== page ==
Far from being an aspiration reserved for a few privileged social classes, the search for meaning and recognition at work infuses the whole of society. The COVID-19 crisis has highlighted the need for many employees to feel "really useful" for their company, and even for society. Whatever their sector of activity, employees want to see their uniqueness and their efforts recognized by their company.
However, according to the Alan x Harris Interactive Barometer dedicated to mental well-being in the workplace, 1 out of 2 employees feels that he/she does not receive any recognition for his/her work. How can this be explained? Why is recognition at work so important? How can employers show their recognition (other than by saying "thank you")? What are the best practices to change this situation?
The majority of French employees feel that their employer does not sufficiently recognize their work, regardless of their gender or socio-professional category.In contrast, this lack of recognition is significantly more pronounced for :
Employees in the healthcare and retail sectors: 6 out of 10 employees say they receive no recognition from their superiors, compared to only one-third of employees in the construction and banking/insurance sectors.
Younger generations: 52% of those under 35 feel that they are not recognized in their work, compared to 45% of those over 50.
Given that the employees who suffer the most from a lack of recognition are also the most poorly paid, one might ask: is recognition at work only financial?The answer is more complex. Indeed, it seems that the problem is particularly present in France.
Would employees be more grateful if they were better paid? A study by the Jean Jaurès Foundation proves the contrary: 72% of British employees feel that their work is recognized at its fair value. This figure rises to 75% for German employees. However, the salary scales in these countries are not known to be more advantageous than in France, and the relationship to work is similar in these countries: job satisfaction scores are high and almost identical in all three countries.
If this is possible in other countries, why is France so far behind? This can be partly explained by our managerial culture. Indeed, according to a study conducted in 2019 by Ifop, French management does not incorporate enough practices specific to work recognition:
46% of employees indicated that their company makes an effort to reward their efforts and results.
40% considered the celebration of successes to be frequent.
59% mentioned the existence of managerial initiatives such as the recognition of the right to trial and error.
55% emphasized the presence of incentives for individual or group initiative.
52% indicated that their employer made efforts to share feedback to enhance or develop employees.
In addition to being a mark of recognition, these practices are for employees marks of respect - a managerial trait universally recognized as the most important.The French managerial framework leaves little room for the expression of emotions in the professional context. For example, few French managers and leaders show vulnerability and talk about their failures, in contrast to Anglo-Saxon countries where mistakes are considered a source of learning.Unlike these countries, France has a very negative relationship with failure. This rejection can be partly explained by an educational system that relies on rigid grading, focusing mainly on mistakes, rather than on positive points and progress. Anglo-Saxon educational models, like those in Northern Europe, tend to value positive developments and encourage students.In the United States, the country of Thanksgiving, the expression of gratitude is even considered indispensable. For Charles Sellen, a Canadian researcher, the expression of gratitude is even deeply inscribed in the American DNA. According to him, the "fundamental psychological traits" of Americans such as "confidence in the future, sincere expression of gratitude for life, belonging to a community" make them champions of gratitude at work.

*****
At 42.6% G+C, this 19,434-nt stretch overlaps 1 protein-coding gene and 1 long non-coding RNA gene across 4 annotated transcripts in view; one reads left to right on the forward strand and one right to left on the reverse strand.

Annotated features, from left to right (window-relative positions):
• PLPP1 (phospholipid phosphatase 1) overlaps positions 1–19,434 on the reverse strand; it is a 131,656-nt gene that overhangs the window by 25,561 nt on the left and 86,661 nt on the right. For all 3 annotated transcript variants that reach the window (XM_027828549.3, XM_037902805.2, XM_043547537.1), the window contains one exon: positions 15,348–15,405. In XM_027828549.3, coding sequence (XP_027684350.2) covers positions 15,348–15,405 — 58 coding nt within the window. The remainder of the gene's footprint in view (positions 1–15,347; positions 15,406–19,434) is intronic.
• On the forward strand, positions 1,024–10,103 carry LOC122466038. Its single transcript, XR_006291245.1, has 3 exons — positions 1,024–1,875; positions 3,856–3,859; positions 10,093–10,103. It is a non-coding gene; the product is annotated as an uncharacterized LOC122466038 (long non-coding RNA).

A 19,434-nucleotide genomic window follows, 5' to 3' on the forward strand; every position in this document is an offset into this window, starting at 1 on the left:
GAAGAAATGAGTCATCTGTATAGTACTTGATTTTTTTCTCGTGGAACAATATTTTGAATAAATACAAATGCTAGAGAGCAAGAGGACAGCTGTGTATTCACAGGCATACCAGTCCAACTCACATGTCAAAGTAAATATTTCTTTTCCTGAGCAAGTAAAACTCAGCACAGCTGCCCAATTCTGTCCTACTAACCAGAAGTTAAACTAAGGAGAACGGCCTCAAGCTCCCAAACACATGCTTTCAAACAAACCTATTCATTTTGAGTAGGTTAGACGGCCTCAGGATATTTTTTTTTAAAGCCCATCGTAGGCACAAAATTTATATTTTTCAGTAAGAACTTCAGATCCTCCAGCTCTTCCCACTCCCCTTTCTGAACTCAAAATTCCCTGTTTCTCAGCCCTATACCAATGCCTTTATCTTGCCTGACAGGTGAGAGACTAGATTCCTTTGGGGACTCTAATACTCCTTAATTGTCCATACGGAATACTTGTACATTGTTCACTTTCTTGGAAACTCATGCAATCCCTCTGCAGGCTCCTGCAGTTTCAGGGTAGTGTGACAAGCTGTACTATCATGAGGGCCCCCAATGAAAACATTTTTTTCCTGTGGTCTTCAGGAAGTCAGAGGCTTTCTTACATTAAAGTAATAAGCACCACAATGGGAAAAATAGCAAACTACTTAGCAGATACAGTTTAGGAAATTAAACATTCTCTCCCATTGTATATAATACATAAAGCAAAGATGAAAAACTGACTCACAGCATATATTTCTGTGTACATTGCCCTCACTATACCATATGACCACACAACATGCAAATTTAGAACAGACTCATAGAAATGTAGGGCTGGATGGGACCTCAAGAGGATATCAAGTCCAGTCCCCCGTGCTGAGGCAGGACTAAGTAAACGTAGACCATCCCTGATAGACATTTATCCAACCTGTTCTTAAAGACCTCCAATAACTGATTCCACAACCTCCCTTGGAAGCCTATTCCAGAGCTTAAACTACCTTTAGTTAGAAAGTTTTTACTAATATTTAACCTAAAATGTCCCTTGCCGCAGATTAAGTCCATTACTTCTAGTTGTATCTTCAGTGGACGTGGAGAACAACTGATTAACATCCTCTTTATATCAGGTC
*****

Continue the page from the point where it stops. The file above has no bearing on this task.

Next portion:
65% of employees who do not feel recognized in their work consider resigning from their current job, 20 points more than all French employees! Recognition becomes more than necessary for companies to retain their employees.It is therefore important to look at the roots of this need for recognition. Indeed, it is by understanding the motivations of employees that employers will succeed in implementing truly effective strategies in terms of recognition.
The place of work has changed significantly in recent years. Indeed, in addition to providing a regular income, work has become a source of fulfillment and accomplishment: for 84% of French employees, working gives meaning to life.The employer thus becomes both responsible for their well-being and their search for meaning. However, 44% of employees believe that their company does not put in place any solutions to help them find meaning in their work. Recognizing an employee's efforts gives another dimension to his work: he no longer works only in a "vacuum" since his work is recognized by another employee or his superior.
When a manager expresses recognition to an employee, he values his individuality as a person and not as an employee. He emphasizes his own identity and expertise. The employee's contribution is thus humanized, he no longer feels like a simple cog lost in the middle of a large production machine. They feel that they arecontributing value to their company (and in some cases to society).This recognition is all the more important in a context - that of the enterprise - which can tend to standardize uses and behaviors and in which the idea of replacing humans by machines is frequently invoked.